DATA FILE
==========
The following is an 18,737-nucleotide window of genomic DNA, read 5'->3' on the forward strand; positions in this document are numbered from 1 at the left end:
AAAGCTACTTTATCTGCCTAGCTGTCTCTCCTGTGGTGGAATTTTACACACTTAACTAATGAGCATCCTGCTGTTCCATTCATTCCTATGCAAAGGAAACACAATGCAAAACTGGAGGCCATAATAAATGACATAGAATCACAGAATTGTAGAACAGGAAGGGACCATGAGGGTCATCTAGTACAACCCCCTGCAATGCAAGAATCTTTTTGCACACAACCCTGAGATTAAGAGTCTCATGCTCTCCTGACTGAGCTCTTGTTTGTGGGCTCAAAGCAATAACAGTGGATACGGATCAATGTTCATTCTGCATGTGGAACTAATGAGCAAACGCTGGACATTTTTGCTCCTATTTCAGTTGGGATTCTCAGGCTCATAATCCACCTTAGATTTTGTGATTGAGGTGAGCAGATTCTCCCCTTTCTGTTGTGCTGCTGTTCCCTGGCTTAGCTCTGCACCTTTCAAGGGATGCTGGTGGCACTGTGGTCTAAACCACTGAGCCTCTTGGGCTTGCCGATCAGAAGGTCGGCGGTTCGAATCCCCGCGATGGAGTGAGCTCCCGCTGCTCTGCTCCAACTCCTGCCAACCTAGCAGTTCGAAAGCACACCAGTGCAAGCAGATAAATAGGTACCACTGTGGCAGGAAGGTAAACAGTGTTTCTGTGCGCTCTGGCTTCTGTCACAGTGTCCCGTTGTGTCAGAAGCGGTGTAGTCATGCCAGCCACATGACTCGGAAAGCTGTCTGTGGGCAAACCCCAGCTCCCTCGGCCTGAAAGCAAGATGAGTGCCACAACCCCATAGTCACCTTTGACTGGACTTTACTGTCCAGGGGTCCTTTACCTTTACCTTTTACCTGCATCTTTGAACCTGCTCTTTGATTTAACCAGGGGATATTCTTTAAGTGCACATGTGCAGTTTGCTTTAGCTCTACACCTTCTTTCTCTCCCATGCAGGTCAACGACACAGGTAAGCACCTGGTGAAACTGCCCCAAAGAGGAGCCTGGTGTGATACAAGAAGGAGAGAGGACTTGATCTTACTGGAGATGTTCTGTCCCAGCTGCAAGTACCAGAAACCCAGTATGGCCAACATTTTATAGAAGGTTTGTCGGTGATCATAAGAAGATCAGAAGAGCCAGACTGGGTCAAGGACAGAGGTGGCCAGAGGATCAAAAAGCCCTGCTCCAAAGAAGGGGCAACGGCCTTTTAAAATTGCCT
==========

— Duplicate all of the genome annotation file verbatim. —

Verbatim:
The following is an 18,737-nucleotide window of genomic DNA, read 5'->3' on the forward strand; positions in this document are numbered from 1 at the left end:
AAAGCTACTTTATCTGCCTAGCTGTCTCTCCTGTGGTGGAATTTTACACACTTAACTAATGAGCATCCTGCTGTTCCATTCATTCCTATGCAAAGGAAACACAATGCAAAACTGGAGGCCATAATAAATGACATAGAATCACAGAATTGTAGAACAGGAAGGGACCATGAGGGTCATCTAGTACAACCCCCTGCAATGCAAGAATCTTTTTGCACACAACCCTGAGATTAAGAGTCTCATGCTCTCCTGACTGAGCTCTTGTTTGTGGGCTCAAAGCAATAACAGTGGATACGGATCAATGTTCATTCTGCATGTGGAACTAATGAGCAAACGCTGGACATTTTTGCTCCTATTTCAGTTGGGATTCTCAGGCTCATAATCCACCTTAGATTTTGTGATTGAGGTGAGCAGATTCTCCCCTTTCTGTTGTGCTGCTGTTCCCTGGCTTAGCTCTGCACCTTTCAAGGGATGCTGGTGGCACTGTGGTCTAAACCACTGAGCCTCTTGGGCTTGCCGATCAGAAGGTCGGCGGTTCGAATCCCCGCGATGGAGTGAGCTCCCGCTGCTCTGCTCCAACTCCTGCCAACCTAGCAGTTCGAAAGCACACCAGTGCAAGCAGATAAATAGGTACCACTGTGGCAGGAAGGTAAACAGTGTTTCTGTGCGCTCTGGCTTCTGTCACAGTGTCCCGTTGTGTCAGAAGCGGTGTAGTCATGCCAGCCACATGACTCGGAAAGCTGTCTGTGGGCAAACCCCAGCTCCCTCGGCCTGAAAGCAAGATGAGTGCCACAACCCCATAGTCACCTTTGACTGGACTTTACTGTCCAGGGGTCCTTTACCTTTACCTTTTACCTGCATCTTTGAACCTGCTCTTTGATTTAACCAGGGGATATTCTTTAAGTGCACATGTGCAGTTTGCTTTAGCTCTACACCTTCTTTCTCTCCCATGCAGGTCAACGACACAGGTAAGCACCTGGTGAAACTGCCCCAAAGAGGAGCCTGGTGTGATACAAGAAGGAGAGAGGACTTGATCTTACTGGAGATGTTCTGTCCCAGCTGCAAGTACCAGAAACCCAGTATGGCCAACATTTTATAGAAGGTTTGTCGGTGATCATAAGAAGATCAGAAGAGCCAGACTGGGTCAAGGACAGAGGTGGCCAGAGGATCAAAAAGCCCTGCTCCAAAGAAGGGGCAACGGCCTTTTAAAATTGCCT